INE: The one thing you attribute your success to? 

AB: My family.  To this day, my mother models kindness and excellence through hard work.  My father is known far and wide for his one word motto: Focus.  While we joke about it, our extended family is aware, with a laser sharp focus and dedication to a cause, one can always succeed. My husband is perhaps the most supportive individual we have ever known. I am incredibly fortunate to have a partner who lifts me up, champions my career, offers constructive criticism (which I admit I don’t always take well), and models what it means to be a “good human” for our kids. And finally my girls, who provide endless love, support, pride, challenge, and are a reflection of what generations of our family have brought into this world and the hope of how much more we can all do. And lastly, mocha our puppy, who brings unconditional love, and taught me that change is possible, as I never thought I would be a middle aged Gujarati woman who lets a puppy lick her face.

INE: To which charitable, community and professional group do you belong and why? 

AB: My support of the American Heart Association is based on the knowledge that while South Asians make up 25% of the world’s population, we carry 60% of the cardiovascular disease. Heart disease remains the #1 killer of women here in the US, and half of our South Asian friends will have a cardiac event before age 50.  Heart disease is not just treatable, or able to be diagnosed, it is PREVENTABLE.  Education of our community and teaching self advocacy is essential.  We support many other organizations, but I will add here: The Second Step, in Newton MA. The Second Step provides comprehensive services and support for survivors of domestic violence. It is based here in our community because there is a need.

INE: In what way you feel you have most positively influenced or served the local community and your company/organization and professional field.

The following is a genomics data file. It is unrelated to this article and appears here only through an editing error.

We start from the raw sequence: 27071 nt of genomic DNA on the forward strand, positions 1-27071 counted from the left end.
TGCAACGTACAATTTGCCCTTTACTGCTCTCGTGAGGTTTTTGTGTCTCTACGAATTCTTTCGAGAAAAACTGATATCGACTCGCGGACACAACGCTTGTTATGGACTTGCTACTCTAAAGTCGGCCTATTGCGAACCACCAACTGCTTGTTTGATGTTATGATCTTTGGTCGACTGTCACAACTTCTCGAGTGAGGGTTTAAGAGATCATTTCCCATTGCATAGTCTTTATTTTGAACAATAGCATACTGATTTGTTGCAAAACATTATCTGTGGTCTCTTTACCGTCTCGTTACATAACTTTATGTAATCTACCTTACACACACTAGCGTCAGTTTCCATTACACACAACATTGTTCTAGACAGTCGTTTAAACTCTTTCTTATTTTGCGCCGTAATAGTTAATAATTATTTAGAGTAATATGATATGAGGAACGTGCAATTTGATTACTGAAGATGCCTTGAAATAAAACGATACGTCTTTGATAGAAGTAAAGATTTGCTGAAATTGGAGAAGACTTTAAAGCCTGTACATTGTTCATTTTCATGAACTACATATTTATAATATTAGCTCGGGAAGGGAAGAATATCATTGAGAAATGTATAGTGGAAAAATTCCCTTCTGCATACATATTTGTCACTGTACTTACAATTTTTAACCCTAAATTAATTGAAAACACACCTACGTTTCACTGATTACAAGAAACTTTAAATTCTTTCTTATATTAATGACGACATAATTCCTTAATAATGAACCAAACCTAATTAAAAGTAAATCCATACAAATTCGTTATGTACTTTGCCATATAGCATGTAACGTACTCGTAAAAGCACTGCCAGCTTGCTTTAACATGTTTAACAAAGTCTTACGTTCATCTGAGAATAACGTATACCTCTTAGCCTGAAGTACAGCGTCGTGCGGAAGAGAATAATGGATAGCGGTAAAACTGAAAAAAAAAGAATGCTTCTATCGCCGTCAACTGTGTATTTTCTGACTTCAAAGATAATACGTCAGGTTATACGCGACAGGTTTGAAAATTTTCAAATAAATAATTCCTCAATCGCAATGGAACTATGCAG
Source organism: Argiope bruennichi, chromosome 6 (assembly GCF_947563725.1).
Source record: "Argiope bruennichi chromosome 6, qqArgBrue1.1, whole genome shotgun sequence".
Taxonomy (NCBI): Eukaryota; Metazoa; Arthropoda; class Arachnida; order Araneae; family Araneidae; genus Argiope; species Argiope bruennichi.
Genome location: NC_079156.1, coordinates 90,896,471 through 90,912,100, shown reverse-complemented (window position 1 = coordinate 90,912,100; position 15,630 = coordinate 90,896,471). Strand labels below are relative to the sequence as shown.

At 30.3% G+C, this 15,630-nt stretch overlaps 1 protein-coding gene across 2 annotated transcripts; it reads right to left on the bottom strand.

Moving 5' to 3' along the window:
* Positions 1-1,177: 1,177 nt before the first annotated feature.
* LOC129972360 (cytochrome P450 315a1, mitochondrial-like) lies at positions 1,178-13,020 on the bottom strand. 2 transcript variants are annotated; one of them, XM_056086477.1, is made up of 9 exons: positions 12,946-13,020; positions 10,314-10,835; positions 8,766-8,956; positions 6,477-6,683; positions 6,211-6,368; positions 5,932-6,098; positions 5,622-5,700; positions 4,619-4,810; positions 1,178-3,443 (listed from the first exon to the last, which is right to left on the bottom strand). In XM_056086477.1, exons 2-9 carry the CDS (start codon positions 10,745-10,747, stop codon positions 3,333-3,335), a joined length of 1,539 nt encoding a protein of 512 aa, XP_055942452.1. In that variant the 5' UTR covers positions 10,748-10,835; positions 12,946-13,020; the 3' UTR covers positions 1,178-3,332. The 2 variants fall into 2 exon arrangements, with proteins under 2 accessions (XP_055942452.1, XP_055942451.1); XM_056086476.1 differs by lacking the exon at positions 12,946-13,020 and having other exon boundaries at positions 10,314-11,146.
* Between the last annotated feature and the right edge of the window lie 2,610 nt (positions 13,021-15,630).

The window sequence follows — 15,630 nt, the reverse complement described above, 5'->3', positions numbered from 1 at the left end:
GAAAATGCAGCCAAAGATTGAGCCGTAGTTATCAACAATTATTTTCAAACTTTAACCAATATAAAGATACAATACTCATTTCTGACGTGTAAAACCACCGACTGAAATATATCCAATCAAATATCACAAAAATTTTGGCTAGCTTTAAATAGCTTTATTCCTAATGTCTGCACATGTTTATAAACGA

AB: I try to lead change by example.  The status quo is rarely the best solution for very long. But change is hard.  Both at work and in the community, I try to be open to new ideas, supporting others to pave their own paths, and willing to iterate to make things better.

INE: Any aptitude/gift or talent that not many people know about you? 

AB: My love of art. In another life I would have been a curator: travel the world to pull stories together based on self-expression.

INE: What are your hobbies and interest? 

AB: Let’s stick to two:  Dance and Travel.  If you have a dance group or class, let me know, I will join you.  If you want to join our nightly dance parties, my girls and I welcome you.  If I don’t know your type of dance, I will try with a smile. And I will travel with you. Everywhere. Learn new cultures, try new foods, meet new people and try and speak their language.

INE: Your favorite books? 

AB: Jonathan Livingston Seagull and about 400 more.

INE: Your favorite quotes? 

AB: In order to be irreplaceable, one must always be different. Life is good. While necessity is the mother of invention, desperation is the mother of adoption.

INE: The one person you would like to meet and why? 

AB: I would love to meet my community: family, friends and colleagues in another life: call it a parallel existence or a past or future life. Despite being a rigorous scientist at heart, I love how the universe unfolds, changes and creates new collisions. It would be amazing to see how we all find each other in another time, what we are doing and what leads us to be family and community once again.

INE: Your core value you try to live by? 

AB: Forgiveness. As I near 50, I recognize that it’s important to let things go. To forgive oneself and others, to allow for healing, and to focus on the future and the positive. It feels like the world is getting a bit too angry, so I hope modeling forgiveness helps us balance those forces and create a more peaceful world (in the macro and the micro enviroments) for our children and future generations.